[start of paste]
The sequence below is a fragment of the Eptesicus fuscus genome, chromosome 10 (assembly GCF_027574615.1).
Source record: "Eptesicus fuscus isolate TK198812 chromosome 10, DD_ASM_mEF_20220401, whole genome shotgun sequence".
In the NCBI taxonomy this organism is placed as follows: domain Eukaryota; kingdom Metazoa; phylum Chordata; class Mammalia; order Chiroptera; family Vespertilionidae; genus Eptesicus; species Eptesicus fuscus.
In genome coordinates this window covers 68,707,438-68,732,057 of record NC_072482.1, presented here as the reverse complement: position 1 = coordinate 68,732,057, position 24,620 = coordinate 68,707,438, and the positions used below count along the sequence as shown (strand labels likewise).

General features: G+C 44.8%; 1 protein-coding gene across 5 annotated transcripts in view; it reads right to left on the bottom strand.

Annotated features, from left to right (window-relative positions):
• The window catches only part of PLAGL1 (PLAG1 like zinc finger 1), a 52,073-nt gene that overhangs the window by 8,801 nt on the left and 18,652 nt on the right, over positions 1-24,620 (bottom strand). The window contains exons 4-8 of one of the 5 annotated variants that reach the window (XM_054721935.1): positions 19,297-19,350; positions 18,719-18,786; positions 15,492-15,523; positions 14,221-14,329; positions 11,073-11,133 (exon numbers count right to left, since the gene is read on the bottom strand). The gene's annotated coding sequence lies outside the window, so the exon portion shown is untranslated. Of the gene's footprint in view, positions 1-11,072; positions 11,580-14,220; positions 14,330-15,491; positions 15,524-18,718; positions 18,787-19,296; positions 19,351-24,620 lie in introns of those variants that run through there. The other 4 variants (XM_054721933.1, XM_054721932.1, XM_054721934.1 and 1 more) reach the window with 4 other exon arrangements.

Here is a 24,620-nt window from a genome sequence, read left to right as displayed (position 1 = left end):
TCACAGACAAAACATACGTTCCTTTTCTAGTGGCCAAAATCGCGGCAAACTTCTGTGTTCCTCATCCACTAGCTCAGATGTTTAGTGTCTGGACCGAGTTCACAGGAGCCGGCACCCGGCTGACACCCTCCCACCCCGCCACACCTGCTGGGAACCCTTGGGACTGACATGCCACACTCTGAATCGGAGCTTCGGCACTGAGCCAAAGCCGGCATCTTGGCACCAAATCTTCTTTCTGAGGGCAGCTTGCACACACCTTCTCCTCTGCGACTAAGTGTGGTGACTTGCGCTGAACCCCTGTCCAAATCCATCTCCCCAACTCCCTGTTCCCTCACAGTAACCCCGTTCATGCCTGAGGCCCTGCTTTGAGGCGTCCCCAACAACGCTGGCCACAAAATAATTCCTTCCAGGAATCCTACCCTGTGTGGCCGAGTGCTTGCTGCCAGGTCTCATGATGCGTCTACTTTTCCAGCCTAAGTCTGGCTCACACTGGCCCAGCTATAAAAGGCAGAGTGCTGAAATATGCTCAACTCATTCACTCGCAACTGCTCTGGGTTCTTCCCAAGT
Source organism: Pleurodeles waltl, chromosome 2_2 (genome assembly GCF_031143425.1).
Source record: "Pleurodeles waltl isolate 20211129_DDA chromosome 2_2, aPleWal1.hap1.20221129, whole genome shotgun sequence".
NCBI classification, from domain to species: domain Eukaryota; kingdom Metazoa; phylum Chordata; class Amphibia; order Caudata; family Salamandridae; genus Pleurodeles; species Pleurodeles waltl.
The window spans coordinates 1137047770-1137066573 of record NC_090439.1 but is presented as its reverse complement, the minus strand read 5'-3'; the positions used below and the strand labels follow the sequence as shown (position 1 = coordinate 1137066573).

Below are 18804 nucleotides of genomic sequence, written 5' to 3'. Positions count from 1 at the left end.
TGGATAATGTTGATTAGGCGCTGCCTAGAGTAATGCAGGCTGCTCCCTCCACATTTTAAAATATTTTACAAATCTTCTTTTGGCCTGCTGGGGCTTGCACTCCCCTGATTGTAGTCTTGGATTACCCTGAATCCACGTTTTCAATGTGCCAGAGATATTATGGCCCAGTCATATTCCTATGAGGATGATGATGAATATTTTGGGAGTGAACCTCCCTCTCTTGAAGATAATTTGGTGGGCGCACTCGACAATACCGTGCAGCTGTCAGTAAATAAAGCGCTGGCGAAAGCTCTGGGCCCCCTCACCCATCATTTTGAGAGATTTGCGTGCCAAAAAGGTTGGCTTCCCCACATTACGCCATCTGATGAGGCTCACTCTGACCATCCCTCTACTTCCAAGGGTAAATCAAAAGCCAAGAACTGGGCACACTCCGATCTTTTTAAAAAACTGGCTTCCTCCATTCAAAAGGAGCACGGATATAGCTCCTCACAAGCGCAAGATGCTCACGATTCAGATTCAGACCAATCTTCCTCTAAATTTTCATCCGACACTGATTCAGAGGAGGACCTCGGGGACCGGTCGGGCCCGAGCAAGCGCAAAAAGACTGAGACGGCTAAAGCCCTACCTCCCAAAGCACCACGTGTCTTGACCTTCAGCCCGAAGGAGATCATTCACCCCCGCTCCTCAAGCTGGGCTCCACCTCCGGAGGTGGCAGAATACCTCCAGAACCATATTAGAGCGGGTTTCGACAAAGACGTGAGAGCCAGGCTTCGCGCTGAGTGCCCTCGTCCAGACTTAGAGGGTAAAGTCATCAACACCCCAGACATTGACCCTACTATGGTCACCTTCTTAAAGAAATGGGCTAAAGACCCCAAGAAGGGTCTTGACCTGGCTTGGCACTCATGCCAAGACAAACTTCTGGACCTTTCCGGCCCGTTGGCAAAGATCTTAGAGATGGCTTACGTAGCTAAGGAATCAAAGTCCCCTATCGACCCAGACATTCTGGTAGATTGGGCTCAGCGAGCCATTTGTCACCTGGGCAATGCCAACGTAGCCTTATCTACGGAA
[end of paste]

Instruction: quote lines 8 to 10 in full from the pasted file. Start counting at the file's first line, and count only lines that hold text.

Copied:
Here is a 24,620-nt window from a genome sequence, read left to right as displayed (position 1 = left end):
TCACAGACAAAACATACGTTCCTTTTCTAGTGGCCAAAATCGCGGCAAACTTCTGTGTTCCTCATCCACTAGCTCAGATGTTTAGTGTCTGGACCGAGTTCACAGGAGCCGGCACCCGGCTGACACCCTCCCACCCCGCCACACCTGCTGGGAACCCTTGGGACTGACATGCCACACTCTGAATCGGAGCTTCGGCACTGAGCCAAAGCCGGCATCTTGGCACCAAATCTTCTTTCTGAGGGCAGCTTGCACACACCTTCTCCTCTGCGACTAAGTGTGGTGACTTGCGCTGAACCCCTGTCCAAATCCATCTCCCCAACTCCCTGTTCCCTCACAGTAACCCCGTTCATGCCTGAGGCCCTGCTTTGAGGCGTCCCCAACAACGCTGGCCACAAAATAATTCCTTCCAGGAATCCTACCCTGTGTGGCCGAGTGCTTGCTGCCAGGTCTCATGATGCGTCTACTTTTCCAGCCTAAGTCTGGCTCACACTGGCCCAGCTATAAAAGGCAGAGTGCTGAAATATGCTCAACTCATTCACTCGCAACTGCTCTGGGTTCTTCCCAAGT
Source organism: Pleurodeles waltl, chromosome 2_2 (genome assembly GCF_031143425.1).